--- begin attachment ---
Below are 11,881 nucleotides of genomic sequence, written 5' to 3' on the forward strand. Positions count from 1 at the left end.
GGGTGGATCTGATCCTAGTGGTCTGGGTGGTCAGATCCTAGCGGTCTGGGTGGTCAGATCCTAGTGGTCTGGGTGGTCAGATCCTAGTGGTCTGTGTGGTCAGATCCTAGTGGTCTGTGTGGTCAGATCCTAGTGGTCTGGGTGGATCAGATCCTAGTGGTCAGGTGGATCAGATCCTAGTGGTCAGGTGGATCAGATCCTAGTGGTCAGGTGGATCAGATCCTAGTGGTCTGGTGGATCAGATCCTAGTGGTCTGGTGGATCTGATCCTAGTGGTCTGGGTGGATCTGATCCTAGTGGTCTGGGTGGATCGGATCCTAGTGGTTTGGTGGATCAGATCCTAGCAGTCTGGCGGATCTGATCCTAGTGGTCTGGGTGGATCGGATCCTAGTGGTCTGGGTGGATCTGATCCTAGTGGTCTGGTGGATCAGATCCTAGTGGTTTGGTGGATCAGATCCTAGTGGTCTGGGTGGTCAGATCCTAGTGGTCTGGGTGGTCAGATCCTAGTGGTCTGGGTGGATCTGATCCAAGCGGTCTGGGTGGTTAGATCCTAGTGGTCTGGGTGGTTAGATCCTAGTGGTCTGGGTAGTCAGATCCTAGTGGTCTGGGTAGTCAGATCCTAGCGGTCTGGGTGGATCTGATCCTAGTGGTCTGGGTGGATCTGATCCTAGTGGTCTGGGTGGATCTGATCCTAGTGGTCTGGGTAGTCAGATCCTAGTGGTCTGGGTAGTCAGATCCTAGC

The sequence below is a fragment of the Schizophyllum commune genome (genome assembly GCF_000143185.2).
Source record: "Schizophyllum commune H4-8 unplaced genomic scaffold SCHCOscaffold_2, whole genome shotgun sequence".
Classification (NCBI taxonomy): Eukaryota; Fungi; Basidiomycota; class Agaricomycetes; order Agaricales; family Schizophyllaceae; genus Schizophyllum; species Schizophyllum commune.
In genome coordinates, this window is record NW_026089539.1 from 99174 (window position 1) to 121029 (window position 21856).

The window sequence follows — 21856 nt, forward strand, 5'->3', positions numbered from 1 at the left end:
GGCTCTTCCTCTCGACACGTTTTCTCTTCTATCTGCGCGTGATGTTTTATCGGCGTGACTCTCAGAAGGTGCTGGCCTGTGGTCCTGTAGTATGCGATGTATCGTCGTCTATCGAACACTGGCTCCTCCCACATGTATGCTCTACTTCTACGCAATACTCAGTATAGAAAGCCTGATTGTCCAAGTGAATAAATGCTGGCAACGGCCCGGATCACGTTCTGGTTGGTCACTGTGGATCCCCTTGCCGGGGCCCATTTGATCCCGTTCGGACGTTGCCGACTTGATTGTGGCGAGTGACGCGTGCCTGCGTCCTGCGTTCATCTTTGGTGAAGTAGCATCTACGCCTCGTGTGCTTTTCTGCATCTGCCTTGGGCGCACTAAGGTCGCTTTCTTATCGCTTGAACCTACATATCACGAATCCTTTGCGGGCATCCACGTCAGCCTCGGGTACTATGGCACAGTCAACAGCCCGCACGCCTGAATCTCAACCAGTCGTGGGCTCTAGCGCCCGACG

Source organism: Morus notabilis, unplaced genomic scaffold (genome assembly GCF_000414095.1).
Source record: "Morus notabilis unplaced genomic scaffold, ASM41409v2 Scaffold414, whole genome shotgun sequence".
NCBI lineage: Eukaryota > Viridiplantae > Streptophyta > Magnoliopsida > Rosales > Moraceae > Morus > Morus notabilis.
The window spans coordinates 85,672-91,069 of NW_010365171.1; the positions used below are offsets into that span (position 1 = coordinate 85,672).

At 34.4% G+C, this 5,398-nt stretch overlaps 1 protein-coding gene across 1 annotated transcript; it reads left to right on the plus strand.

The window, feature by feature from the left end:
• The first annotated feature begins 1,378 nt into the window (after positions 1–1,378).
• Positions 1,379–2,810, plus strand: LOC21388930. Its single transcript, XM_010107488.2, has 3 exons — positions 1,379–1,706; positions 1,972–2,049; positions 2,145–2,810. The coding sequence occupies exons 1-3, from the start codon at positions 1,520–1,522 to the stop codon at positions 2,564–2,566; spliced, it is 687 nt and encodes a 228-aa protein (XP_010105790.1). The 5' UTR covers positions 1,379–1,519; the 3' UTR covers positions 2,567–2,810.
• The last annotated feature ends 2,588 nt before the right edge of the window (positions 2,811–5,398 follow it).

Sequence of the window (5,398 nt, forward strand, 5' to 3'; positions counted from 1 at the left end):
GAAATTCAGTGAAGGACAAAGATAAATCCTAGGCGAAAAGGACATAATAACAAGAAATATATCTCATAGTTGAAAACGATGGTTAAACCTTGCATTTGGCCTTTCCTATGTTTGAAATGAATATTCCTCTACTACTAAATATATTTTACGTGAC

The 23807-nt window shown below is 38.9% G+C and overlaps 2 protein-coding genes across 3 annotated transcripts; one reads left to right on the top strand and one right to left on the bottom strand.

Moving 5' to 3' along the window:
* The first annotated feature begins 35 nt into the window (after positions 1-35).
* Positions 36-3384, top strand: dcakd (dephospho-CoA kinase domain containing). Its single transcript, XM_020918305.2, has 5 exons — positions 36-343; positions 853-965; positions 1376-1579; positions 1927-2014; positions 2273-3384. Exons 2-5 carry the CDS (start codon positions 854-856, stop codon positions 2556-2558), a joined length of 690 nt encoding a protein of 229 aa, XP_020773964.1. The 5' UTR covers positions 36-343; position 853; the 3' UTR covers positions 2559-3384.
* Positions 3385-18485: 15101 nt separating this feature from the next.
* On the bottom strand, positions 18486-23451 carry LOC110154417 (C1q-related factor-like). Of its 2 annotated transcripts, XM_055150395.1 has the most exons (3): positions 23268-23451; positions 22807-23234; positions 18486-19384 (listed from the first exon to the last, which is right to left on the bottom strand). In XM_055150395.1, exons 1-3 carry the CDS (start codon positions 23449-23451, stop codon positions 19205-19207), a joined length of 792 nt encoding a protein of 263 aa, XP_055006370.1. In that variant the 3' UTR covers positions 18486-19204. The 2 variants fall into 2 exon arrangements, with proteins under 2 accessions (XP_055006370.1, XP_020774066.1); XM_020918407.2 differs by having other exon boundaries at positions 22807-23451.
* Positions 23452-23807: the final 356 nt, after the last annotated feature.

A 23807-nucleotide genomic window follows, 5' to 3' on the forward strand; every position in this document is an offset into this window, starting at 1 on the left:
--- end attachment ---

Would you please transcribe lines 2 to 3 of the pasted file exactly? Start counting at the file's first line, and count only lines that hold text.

GGGTGGATCTGATCCTAGTGGTCTGGGTGGTCAGATCCTAGCGGTCTGGGTGGTCAGATCCTAGTGGTCTGGGTGGTCAGATCCTAGTGGTCTGTGTGGTCAGATCCTAGTGGTCTGTGTGGTCAGATCCTAGTGGTCTGGGTGGATCAGATCCTAGTGGTCAGGTGGATCAGATCCTAGTGGTCAGGTGGATCAGATCCTAGTGGTCAGGTGGATCAGATCCTAGTGGTCTGGTGGATCAGATCCTAGTGGTCTGGTGGATCTGATCCTAGTGGTCTGGGTGGATCTGATCCTAGTGGTCTGGGTGGATCGGATCCTAGTGGTTTGGTGGATCAGATCCTAGCAGTCTGGCGGATCTGATCCTAGTGGTCTGGGTGGATCGGATCCTAGTGGTCTGGGTGGATCTGATCCTAGTGGTCTGGTGGATCAGATCCTAGTGGTTTGGTGGATCAGATCCTAGTGGTCTGGGTGGTCAGATCCTAGTGGTCTGGGTGGTCAGATCCTAGTGGTCTGGGTGGATCTGATCCAAGCGGTCTGGGTGGTTAGATCCTAGTGGTCTGGGTGGTTAGATCCTAGTGGTCTGGGTAGTCAGATCCTAGTGGTCTGGGTAGTCAGATCCTAGCGGTCTGGGTGGATCTGATCCTAGTGGTCTGGGTGGATCTGATCCTAGTGGTCTGGGTGGATCTGATCCTAGTGGTCTGGGTAGTCAGATCCTAGTGGTCTGGGTAGTCAGATCCTAGC

The sequence below is a fragment of the Schizophyllum commune genome (genome assembly GCF_000143185.2).